Zendoodle events are easy to create and deliver. The materials you need are minimal and a lot of the time is spent with each person doing their own project. The steps of this badge program highlight different ways to deliver an event with this craft.
1. Make and take.
Make and takes are quick projects for individuals to complete in 15 minutes or less. For this, you’ll need sample patterns and a completed project to show what they can do. You’ll also need a pre-cut (and maybe even pre-printed) card and fine black markers. Try creating a “make and take” and present it to a few people to get used to the process.
NOTE: You can also use a group of “make and takes” as opening activities for a larger event.
Stations are activities that usually take 20-30 minutes. You’ll need more room for people to sit and do the project as they’re moving as a group and not individuals. Each station might have a worksheet with different ways to zendoodle, collect a different pattern at each station, discuss where they might find inspiration, etc. What other stations might complement your zendoodle theme?
3. Single time event.
With a single event, you might choose to do a specific project or explore the basics. Look through the three badge programs — Zendoodle Basics, Zendoodle More and Zendoodle Beyond. You’ll notice the badges progress from simple doodling to more complex shapes and possibilities. You can do a few easy exercises or a single larger one. Decide how you might group these activities for a 1- or 2-hour event.
Choose your favorite projects from the badges and do one or two a week. Start out with easier projects and move toward the harder ones. The best part about doing a series of events is that you can give your participants things to do between the times you meet like collecting patterns each week to use on the next project. After reviewing the zendoodle badge set, brainstorm possibilities to make a series of events.
What’s better than getting away for the weekend? Doing a craft that you enjoy with people who are also having a great time. You could zendoodle all weekend or plan other activities to break up times of sitting still. You might look for patterns in nature or shop for white canvas tennis shoes to zendoodle on. What other activities could you incorporate into a zendoodle weekend?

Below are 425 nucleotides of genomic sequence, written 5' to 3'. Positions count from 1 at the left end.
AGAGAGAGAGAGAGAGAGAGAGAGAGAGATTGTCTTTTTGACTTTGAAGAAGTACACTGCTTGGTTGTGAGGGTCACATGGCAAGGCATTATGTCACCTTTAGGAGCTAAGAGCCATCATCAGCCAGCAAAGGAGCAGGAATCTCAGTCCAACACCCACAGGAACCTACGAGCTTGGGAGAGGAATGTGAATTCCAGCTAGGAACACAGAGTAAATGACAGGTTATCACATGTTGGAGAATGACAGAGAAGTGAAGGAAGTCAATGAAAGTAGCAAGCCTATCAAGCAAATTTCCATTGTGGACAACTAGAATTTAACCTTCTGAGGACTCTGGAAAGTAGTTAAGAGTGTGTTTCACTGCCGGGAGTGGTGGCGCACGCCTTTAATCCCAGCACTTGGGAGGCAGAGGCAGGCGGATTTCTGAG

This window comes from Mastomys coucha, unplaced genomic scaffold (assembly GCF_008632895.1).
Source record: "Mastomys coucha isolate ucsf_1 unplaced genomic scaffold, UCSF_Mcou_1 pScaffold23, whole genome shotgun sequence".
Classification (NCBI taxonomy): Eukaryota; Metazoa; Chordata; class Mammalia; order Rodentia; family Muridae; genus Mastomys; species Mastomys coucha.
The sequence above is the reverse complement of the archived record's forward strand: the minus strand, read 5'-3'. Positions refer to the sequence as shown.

Teach a few basics and let your participants explore the craft! Using an open-ended model allows each person the chance to craft in the way that makes the most sense to them. You provide samples and supplies to get your participants started, but the majority of time will be used to work on their project(s). Is this an event format that you’d like to try with zendoodle designs?
7. Clubs and meet-ups.
You can find (or create) a group that gets together regularly to share new techniques, finished projects, new patterns and more. Explore your local groups, meet-up sites and even craft stores where you might find people or groups you can join. If you can’t find a group, would you like to start one?
Training will be more work for you. Your participants will ask a lot of questions and expect you to have answers. You’ll need to not only teach the zendoodle exercises, you’ll also need to know how it will relate to others. For example, I teach Girl Scout adults so they can take things back to their troops. As I’ve run a session with the Daisies and Brownies, I know they are capable of zendoodling. I can also offer tips to them so if they are working with girls in this age group, they’ll have additional information. As you run events with zendoodle, keep track of what works and doesn’t with different ages and abilities. You may find that you can start creating a general file for what works with each group to use later.
NOTE: For classes, workshops and training, search your local area. I didn’t put any in the “Sites to Explore” section as they change frequently and the link might not work.
9. Exhibition / contest.
Offering a way for others to show their work leaves the work in their hands. You merely need to supply the location, rules and date. You may choose to go more in-depth and train others to take information back to their troops or groups so they can decide if they wish to participate. Some ideas might include:
- Art exhibit
- Fashion show
- Most unusual item zendoodled
- T-shirt designs
Brainstorm different categories where you might be able to award prizes for zendoodling. Also, what guidelines could you give judges so they fairly review different works?
10. Create your own.
Create your own event using elements from the above steps or make an event that’s uniquely you!
11. Zentangle® consultant.
You can find Zentangle consultants in the US as well as many parts of the world. Asking a consultant to present the craft to your audience would take the pressure off you. The theories and processes would also add a different spin to the event. Look to see if there is a Zentangle consultant near you.
- Six squares to put patterns in for reference while teaching
- Nine ATC-sized cards with hearts to give everyone the same starting image
- Nine different ATC-sized cards for events, training and fun
- Avery 2” round label printable, 12 up
- Badge checklist
- Zendoodle word find
Sites to Explore
Get the infographic here > larajla blog post
Get the PDFs of the badge program / supplements here > Full badge PDFs